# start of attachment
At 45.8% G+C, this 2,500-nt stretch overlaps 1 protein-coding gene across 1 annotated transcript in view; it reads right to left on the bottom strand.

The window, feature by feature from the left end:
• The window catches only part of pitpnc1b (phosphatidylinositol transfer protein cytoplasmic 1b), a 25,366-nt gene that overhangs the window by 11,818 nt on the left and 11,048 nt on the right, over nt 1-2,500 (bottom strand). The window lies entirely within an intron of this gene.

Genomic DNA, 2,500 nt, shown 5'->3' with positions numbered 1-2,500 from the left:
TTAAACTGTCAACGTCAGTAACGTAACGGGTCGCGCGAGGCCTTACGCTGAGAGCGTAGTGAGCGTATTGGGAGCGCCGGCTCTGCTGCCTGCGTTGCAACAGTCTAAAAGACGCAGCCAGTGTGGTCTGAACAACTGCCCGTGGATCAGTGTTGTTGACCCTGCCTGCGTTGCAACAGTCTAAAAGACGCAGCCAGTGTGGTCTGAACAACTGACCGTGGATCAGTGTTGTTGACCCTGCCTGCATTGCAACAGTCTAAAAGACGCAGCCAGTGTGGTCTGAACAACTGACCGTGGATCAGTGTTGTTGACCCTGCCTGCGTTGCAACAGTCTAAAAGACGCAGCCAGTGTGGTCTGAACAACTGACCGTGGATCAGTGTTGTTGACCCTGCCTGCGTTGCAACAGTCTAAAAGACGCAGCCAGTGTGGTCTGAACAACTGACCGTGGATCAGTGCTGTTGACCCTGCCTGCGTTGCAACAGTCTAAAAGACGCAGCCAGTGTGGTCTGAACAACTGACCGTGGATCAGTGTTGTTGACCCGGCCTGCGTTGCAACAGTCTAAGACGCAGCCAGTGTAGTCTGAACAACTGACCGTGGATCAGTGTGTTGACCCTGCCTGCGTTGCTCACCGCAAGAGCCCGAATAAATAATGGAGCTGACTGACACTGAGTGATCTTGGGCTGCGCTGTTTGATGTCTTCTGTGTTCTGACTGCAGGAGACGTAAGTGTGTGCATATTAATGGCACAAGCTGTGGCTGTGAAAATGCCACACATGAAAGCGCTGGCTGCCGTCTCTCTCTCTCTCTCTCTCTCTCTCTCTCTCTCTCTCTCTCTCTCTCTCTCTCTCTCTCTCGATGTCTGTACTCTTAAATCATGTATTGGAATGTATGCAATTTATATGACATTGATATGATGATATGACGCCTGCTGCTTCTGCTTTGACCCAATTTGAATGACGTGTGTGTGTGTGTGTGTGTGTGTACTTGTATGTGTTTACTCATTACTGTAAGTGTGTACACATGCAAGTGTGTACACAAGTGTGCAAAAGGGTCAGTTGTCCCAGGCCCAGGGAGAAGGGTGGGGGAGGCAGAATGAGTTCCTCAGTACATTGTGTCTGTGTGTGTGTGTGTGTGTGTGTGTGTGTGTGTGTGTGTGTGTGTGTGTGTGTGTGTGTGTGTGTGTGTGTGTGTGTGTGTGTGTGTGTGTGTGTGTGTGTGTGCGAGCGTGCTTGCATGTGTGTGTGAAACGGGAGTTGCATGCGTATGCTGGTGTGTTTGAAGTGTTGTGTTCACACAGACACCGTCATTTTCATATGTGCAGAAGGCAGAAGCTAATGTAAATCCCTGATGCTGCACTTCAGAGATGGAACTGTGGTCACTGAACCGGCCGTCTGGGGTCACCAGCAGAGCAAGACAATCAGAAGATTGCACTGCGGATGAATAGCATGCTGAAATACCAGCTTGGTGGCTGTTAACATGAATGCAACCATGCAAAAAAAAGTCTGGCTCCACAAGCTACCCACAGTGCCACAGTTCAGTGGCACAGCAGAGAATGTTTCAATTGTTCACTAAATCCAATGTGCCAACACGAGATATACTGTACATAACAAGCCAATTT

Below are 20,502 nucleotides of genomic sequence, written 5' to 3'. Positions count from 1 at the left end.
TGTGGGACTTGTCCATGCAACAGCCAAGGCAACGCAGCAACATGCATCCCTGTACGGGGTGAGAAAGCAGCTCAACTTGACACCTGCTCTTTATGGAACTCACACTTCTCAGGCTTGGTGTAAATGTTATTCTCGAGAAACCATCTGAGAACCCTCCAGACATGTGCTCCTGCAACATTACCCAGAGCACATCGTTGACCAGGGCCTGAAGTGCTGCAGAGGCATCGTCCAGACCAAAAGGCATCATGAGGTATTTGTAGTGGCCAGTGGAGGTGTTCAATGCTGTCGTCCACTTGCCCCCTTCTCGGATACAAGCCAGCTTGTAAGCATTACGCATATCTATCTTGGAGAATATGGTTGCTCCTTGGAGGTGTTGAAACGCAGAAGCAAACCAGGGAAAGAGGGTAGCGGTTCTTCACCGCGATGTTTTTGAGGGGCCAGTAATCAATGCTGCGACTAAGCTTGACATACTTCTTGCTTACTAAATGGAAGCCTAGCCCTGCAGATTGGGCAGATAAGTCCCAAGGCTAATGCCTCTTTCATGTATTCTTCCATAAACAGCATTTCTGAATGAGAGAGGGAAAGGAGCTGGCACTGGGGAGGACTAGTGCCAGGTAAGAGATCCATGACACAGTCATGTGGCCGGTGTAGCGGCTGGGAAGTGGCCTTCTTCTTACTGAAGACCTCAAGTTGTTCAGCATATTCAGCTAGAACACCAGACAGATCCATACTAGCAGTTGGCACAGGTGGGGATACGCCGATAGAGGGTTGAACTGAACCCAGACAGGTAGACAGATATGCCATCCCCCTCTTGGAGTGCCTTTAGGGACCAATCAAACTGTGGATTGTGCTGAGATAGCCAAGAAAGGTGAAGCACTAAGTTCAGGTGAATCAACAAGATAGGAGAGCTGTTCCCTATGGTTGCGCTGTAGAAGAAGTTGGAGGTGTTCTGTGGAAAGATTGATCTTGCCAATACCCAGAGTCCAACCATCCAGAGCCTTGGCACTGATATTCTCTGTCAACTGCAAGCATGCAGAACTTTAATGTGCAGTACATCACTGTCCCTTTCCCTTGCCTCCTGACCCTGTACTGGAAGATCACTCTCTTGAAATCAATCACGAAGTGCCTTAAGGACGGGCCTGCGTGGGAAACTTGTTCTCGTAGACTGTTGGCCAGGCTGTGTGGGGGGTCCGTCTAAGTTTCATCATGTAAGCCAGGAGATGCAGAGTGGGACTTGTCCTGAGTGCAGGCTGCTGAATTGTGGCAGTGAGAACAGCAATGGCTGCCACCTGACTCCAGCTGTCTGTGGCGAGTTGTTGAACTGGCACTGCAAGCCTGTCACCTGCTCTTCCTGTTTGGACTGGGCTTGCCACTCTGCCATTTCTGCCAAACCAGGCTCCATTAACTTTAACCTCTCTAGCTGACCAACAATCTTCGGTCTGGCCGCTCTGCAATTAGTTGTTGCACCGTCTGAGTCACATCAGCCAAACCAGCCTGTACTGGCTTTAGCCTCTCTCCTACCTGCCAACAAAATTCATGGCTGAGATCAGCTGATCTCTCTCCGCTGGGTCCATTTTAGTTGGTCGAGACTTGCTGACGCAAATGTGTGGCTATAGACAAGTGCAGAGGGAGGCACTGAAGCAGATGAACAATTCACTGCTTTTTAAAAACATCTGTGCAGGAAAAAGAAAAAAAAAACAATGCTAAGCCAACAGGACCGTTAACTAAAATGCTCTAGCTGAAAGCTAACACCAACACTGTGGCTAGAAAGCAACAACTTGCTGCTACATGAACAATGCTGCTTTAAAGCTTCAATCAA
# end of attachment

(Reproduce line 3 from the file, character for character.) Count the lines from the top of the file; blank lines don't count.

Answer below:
• The window catches only part of pitpnc1b (phosphatidylinositol transfer protein cytoplasmic 1b), a 25,366-nt gene that overhangs the window by 11,818 nt on the left and 11,048 nt on the right, over nt 1-2,500 (bottom strand). The window lies entirely within an intron of this gene.